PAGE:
MAUREEN BRAINARD-BARNES: Disappeared July 9, 2007
"I believe my sister needs a voice...needs her pride back...needs the respect she had before this all happened," said Melissa Cann. She wants people to know that her sister, Maureen Brainard-Barnes, may have worked as an escort, but she was much more than that.
"She was a human being...she was a mother...she was a loved sister...she was everything to us," Cann said. "If you came up and asked her for her last penny in her pocket, she would give it to you..."
In July 2007, Maureen left her home in Norwich, Conn., and boarded a train to New York City. She went to set up appointments with men on Craigslist. At the time, Maureen was a desperate, single mother of two.
"She was getting evicted from her house. ...She needed to get some money. It was her last resort...
"These are all the jobs she called and applied for... call center, data entry...and the list goes on and on," Cann said, showing off a list.
"She didn't turn to Craigslist [because] she wanted to... she turned to Craigslist because she felt like there was no way out. No one would give her a job."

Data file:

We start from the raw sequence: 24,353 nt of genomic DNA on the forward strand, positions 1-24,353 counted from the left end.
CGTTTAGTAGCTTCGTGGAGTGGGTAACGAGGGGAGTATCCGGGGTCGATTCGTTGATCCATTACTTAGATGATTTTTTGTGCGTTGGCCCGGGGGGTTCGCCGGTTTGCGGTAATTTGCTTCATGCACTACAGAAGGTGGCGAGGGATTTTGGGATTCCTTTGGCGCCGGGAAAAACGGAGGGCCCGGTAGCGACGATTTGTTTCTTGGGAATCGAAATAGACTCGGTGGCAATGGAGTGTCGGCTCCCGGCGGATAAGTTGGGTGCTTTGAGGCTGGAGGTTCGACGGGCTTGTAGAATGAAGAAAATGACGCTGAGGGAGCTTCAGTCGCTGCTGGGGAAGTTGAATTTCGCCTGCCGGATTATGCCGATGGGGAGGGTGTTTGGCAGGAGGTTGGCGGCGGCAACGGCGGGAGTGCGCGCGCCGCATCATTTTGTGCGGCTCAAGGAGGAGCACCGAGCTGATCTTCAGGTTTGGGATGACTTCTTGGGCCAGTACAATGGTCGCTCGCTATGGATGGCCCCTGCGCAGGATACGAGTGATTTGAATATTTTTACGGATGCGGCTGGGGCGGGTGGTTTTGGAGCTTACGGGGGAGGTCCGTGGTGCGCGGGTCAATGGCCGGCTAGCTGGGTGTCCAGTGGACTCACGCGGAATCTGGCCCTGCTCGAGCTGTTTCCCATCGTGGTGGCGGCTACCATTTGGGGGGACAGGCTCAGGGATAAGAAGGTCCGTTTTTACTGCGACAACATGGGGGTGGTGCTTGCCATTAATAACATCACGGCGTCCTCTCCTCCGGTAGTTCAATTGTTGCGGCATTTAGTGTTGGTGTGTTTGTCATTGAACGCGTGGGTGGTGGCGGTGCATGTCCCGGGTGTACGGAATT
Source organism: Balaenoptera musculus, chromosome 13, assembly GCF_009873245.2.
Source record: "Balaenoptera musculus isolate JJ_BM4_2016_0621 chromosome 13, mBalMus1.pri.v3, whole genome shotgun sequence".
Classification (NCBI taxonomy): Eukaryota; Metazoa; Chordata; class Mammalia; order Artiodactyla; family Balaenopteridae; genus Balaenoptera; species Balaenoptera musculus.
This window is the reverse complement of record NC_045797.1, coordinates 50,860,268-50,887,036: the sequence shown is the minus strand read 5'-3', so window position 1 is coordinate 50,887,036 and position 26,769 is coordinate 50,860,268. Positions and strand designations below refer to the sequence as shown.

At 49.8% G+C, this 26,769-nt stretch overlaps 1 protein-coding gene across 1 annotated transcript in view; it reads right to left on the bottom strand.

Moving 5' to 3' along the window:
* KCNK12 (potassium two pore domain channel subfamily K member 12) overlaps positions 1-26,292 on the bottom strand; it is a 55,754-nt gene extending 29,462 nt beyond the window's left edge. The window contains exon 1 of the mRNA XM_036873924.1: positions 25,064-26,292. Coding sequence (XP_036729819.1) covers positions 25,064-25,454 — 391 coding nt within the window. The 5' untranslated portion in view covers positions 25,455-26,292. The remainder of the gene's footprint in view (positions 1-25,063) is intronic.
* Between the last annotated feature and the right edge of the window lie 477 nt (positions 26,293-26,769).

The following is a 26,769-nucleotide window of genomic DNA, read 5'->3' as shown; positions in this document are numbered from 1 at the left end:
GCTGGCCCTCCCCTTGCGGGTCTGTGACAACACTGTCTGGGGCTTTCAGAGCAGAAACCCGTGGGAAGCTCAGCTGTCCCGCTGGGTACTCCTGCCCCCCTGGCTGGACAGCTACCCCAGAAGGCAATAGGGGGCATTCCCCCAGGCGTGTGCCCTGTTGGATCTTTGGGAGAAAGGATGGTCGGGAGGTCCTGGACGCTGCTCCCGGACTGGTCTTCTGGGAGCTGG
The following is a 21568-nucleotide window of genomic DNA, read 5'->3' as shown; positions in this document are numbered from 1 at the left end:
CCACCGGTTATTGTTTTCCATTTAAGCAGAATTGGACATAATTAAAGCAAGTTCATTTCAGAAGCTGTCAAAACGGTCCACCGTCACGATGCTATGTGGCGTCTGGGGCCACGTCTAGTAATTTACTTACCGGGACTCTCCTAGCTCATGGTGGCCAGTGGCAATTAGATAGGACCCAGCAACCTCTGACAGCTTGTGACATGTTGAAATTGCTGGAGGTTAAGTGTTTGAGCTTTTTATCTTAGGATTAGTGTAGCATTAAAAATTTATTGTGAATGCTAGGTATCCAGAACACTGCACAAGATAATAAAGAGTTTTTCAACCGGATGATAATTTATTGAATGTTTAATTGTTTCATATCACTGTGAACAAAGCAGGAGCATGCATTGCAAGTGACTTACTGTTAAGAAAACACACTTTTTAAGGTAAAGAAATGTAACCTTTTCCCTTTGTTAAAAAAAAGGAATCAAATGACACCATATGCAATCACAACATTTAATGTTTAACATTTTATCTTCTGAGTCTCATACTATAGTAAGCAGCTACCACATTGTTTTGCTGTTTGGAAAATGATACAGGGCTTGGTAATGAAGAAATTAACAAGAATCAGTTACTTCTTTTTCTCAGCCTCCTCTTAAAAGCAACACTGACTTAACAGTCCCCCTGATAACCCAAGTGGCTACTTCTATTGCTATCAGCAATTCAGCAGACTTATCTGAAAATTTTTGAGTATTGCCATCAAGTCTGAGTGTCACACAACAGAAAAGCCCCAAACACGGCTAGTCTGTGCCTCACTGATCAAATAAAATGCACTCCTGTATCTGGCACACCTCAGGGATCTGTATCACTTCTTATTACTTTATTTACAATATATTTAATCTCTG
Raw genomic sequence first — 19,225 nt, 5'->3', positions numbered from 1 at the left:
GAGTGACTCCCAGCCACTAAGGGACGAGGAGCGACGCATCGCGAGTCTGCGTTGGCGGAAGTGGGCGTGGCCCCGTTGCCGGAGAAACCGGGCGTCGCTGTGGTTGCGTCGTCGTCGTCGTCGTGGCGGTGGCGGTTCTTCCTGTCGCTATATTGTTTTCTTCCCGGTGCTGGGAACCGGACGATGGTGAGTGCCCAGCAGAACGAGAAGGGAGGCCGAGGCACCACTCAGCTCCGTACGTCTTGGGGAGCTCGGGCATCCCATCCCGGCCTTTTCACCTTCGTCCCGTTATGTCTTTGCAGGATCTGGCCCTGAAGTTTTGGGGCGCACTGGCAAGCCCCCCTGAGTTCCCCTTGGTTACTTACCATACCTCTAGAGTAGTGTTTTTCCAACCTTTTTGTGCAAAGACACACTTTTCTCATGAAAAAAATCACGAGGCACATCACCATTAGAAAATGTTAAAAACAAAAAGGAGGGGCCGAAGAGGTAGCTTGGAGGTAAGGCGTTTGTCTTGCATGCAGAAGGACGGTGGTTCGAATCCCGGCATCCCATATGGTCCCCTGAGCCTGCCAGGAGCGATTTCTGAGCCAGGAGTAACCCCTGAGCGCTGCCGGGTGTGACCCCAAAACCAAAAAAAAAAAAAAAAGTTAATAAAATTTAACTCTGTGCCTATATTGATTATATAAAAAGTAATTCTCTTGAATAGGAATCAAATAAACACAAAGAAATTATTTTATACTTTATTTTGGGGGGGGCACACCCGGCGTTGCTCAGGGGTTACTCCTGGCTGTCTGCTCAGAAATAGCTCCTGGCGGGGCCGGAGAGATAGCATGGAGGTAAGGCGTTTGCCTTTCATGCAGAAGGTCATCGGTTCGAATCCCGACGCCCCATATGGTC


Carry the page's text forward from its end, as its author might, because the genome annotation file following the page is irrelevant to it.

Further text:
Maureen checked into a Super 8 Hotel in Manhattan, and like the other young women, the 25-year-old seemed to vanish in the night.
"When I finally told myself Maureen was actually missing, that she wasn't coming back, I couldn't breathe. It was hard to breathe," said Cann.
Fearing the worst, Maureen's family went to the Norwich Police Department, submitted her name to the missing persons database, and told police she was an online escort.
"We said that Maureen went to New York and she never came back. The cop basically told us, 'Maybe your sister just ran away. Maybe she doesn't care about her kids...'" Cann said, her eyes welling with tears.
Melissa Cann says no one at the local police department took her fears seriously and the family went to look for Maureen themselves.
"My husband and my brother got on their motorcycles and actually took Maureen's picture with them and drove down to Manhattan... walked around the whole area asking people if they'd ever seen her," she recalled. "No one saw her, no one knew her... My brother came back and was like, 'It's a different world out there. No one wants to know you. No one cares."
On Dec. 13, 2010, Maureen's body was found alongside the others. She was the first woman to disappear in 2007. Melissa Cann simply wishes police had worked harder to find Maureen.